There actually is no word for hello. There are words such as "kumusta!" which means conditional how, like "how" are you, which is sometimes used as greeting. Maayong Buntag (odto, hapon, gabii, kaadlawon) means Good Morning (noon, afternoon, evening, midnight), is used a lot by me, but it's kind of weird if you say it a ton while walking around, it sounds like you're trying to sell "hapon." Or you can just call out to a person you want to talk to by calling them "dong" if they're male and younger than you, "day (long 'i' sound)" if younger female, "kuya (koo-yuh)" or "sir" for older man, "ate (ah-tey)" or "maam" for a older woman, and that. But yeah, that's my dissertation on greetings in the Visayas.
Splits. Me and my Aaronic Priesthood kuyogs (companions), Stewart and Ethan riding in a tricycle.
Bad moon rising
On Sunday, we went on Splits with YSA Ward missionaries, members, and Aaronic Priesthood as well! I had tree people with me, Mark (known as long hair), and two youths, Stewart and Ethan. Elder Espiritu worked with Frabe and Archie, the brother of Mark long hair. Elder Espiritu found a ton of new investigators in our area of Pooc, while me and my crew were "punted" around, we finally made one visit after a lot of walking. But it was a great thing to see, seeing how I never once worked with missionaries before the mission, while all of these just wanted to. One of our Teachers, Stewart, is a fabulous member, as we passed a ton of his classmates and he introduced us to a lot of people we could teach, and then we all met at the house of Frabe and his dad, the 2nd counselor in the bishopric, for food. it was nice.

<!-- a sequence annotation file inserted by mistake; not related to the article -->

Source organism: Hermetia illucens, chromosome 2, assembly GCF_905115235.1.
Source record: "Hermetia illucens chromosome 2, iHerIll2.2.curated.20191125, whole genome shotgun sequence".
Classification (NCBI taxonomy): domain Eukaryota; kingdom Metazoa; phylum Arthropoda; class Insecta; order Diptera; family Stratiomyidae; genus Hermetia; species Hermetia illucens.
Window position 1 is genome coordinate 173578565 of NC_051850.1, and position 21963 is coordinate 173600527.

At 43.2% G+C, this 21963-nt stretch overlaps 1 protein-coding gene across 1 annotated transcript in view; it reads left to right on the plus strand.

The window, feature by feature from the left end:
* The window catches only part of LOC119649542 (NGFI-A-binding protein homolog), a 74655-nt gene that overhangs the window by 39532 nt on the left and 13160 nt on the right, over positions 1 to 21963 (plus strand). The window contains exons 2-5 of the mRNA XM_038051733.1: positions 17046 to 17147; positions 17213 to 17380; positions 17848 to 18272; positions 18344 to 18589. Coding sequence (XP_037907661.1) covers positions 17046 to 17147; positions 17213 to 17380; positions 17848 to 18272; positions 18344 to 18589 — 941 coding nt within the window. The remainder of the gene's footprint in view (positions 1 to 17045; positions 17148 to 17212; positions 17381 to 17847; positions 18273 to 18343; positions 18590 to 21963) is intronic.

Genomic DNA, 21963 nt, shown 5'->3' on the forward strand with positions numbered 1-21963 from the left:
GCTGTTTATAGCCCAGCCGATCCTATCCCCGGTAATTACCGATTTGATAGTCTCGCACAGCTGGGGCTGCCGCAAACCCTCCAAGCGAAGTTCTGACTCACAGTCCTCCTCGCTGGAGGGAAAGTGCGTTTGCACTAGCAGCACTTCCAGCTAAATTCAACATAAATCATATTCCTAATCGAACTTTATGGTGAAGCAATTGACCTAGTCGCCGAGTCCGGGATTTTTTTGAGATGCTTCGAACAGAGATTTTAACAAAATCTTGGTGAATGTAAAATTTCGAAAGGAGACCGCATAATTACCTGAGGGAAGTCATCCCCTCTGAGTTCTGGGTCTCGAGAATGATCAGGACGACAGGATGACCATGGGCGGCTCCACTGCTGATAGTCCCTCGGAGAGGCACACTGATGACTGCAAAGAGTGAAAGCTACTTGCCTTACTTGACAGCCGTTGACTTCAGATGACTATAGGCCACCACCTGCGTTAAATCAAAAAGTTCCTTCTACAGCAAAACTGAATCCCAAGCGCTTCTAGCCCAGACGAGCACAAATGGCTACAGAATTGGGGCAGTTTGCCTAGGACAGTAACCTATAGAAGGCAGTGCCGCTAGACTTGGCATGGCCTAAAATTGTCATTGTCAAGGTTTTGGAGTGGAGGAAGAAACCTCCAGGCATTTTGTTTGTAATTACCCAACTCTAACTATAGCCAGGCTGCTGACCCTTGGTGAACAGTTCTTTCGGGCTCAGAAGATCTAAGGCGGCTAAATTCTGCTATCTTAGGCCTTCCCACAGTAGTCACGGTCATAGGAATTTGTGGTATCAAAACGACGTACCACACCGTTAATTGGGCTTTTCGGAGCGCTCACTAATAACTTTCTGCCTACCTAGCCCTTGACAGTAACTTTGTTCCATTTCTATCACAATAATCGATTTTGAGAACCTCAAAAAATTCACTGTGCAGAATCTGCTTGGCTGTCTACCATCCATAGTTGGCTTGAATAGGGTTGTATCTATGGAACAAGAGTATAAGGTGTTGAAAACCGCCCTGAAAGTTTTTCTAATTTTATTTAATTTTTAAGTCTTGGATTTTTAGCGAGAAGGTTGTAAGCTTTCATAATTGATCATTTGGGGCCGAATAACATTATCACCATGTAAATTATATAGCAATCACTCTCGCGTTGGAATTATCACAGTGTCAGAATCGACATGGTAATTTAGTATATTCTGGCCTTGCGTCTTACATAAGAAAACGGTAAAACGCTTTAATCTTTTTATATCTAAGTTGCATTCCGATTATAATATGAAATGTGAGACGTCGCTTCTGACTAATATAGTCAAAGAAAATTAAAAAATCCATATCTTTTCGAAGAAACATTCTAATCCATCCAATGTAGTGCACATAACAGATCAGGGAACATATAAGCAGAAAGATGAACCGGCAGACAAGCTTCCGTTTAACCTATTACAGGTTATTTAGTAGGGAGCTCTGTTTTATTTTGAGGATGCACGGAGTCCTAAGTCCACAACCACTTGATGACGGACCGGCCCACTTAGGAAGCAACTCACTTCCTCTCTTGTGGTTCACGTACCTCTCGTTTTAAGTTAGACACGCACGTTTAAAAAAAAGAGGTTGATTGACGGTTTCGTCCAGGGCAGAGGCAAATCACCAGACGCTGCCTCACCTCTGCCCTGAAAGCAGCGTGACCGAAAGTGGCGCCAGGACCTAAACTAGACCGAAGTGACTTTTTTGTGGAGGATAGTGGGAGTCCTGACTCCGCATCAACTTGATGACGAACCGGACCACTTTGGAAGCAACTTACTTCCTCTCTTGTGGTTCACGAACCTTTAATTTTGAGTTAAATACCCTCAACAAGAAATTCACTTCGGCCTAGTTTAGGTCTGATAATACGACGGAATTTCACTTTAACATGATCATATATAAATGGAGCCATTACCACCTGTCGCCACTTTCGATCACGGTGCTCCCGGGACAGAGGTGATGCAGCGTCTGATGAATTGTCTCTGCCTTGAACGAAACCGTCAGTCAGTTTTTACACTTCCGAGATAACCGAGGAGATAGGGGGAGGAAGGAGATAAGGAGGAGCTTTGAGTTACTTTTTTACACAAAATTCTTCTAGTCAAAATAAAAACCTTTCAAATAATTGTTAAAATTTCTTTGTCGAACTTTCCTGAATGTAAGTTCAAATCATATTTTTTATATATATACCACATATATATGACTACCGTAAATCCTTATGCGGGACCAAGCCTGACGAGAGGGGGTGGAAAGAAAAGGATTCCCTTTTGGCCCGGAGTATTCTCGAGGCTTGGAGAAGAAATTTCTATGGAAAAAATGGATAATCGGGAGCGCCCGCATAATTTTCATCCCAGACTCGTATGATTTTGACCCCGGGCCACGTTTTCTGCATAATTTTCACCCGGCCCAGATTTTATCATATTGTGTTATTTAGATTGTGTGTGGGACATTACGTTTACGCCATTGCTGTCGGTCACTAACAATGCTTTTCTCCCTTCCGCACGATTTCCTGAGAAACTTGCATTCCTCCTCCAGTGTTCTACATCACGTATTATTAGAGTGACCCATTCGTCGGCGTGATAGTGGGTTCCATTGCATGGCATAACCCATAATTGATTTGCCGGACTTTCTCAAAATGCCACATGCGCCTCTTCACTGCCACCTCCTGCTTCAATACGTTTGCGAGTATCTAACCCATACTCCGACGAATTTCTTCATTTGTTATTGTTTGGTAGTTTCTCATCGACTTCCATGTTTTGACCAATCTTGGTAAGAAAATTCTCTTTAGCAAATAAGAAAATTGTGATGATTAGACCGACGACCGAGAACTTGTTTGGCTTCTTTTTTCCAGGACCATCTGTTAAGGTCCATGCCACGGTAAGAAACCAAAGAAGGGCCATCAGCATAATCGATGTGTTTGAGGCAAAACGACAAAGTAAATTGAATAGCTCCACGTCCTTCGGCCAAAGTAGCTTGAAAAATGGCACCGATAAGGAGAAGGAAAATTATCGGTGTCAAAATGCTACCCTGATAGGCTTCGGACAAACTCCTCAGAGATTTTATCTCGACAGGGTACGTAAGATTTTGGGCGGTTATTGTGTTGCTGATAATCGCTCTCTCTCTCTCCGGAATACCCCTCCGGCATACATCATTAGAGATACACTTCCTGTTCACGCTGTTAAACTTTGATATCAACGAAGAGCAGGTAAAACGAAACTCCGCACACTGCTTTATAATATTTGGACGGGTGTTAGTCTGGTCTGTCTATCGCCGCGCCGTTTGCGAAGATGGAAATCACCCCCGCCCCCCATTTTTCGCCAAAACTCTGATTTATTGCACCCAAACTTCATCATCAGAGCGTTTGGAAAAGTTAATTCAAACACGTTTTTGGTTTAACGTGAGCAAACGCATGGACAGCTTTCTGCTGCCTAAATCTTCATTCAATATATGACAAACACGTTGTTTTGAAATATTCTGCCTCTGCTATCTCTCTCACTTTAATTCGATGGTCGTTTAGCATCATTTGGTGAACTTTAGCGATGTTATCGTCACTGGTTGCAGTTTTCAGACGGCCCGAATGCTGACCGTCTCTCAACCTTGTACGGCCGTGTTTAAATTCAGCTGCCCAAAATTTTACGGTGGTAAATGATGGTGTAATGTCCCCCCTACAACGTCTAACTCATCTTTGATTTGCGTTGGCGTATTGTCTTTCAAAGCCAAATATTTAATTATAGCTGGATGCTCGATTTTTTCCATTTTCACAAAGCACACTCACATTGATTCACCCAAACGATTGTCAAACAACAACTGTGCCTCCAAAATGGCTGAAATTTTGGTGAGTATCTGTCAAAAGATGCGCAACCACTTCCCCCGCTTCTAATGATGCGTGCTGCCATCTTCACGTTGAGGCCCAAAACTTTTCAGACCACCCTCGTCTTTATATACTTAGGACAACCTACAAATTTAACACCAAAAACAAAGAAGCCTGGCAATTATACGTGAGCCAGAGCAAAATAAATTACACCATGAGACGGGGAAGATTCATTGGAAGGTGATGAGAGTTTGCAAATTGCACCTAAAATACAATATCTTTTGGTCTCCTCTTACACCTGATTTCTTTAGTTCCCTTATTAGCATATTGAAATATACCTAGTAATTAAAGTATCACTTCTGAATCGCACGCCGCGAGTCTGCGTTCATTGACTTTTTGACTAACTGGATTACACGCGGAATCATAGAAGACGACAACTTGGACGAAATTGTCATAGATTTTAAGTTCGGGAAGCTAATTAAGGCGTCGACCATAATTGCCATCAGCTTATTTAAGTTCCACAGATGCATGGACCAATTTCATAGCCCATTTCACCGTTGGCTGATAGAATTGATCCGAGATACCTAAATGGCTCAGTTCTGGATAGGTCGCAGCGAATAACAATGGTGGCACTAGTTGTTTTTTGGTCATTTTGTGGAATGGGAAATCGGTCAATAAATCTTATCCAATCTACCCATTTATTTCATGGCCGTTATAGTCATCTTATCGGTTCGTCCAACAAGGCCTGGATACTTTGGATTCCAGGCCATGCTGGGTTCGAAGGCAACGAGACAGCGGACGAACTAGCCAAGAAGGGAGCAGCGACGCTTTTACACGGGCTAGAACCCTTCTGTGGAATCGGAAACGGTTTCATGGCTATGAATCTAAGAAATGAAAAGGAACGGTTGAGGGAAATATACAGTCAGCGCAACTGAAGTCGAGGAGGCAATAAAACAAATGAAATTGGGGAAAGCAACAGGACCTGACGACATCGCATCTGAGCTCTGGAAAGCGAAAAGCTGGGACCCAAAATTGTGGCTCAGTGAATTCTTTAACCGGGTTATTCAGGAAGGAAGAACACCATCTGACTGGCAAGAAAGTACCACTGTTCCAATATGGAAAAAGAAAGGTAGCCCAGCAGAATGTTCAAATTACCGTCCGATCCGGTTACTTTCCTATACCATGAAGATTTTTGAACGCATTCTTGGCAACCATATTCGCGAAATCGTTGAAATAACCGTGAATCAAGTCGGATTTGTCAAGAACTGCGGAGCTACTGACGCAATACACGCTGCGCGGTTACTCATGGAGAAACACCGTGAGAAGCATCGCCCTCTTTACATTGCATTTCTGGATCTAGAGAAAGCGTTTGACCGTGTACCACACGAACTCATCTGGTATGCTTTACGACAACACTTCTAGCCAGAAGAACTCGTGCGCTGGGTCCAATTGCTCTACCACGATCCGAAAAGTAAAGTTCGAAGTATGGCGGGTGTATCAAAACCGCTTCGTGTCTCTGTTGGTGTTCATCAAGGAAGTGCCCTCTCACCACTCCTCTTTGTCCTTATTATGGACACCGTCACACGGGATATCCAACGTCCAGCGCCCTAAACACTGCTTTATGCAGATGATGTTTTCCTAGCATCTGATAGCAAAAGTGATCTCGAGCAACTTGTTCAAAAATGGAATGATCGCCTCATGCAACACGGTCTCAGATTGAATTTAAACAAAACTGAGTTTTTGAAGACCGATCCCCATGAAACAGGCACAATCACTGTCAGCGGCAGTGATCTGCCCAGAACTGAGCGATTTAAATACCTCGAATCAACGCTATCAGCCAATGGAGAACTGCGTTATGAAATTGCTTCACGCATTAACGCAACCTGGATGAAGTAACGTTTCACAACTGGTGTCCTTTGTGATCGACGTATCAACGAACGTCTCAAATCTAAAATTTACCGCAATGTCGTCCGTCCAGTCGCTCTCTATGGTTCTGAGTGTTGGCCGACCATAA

Baptism of Caroline Pasay, with Me, sister Carla, the mom of Caroline, and Elder Espiritu!
Look up the Restoration pamphlet if you want to know the significance of this picture. Someone has to deal with the goats as well.
I mainly just want to say how wonderful it's been to be with Elder Espiritu. He is a very creative person. He studied art, and wants to go far with that, and his mind simply works in a creative way. He would teach a lot using stories and symbols to help understanding, and knows his scriptures very well. And he is very loving. He showed me a very large amount of love and appreciation, and is overall an exceedingly positive person concerning others. Even if we'd have a lesson with someone who you may consider "gahi" (hard), he knew what was good about them. I learn a lot from him.
I love you, family. I know you love me. I love this mission and this work. I love the Lord. I know he's prepared me to do what he needs me to do, and that he's done that for every one of us. If we listen to the Spirit, he will literally tell us exactly what we need to do. And He needs us to do that.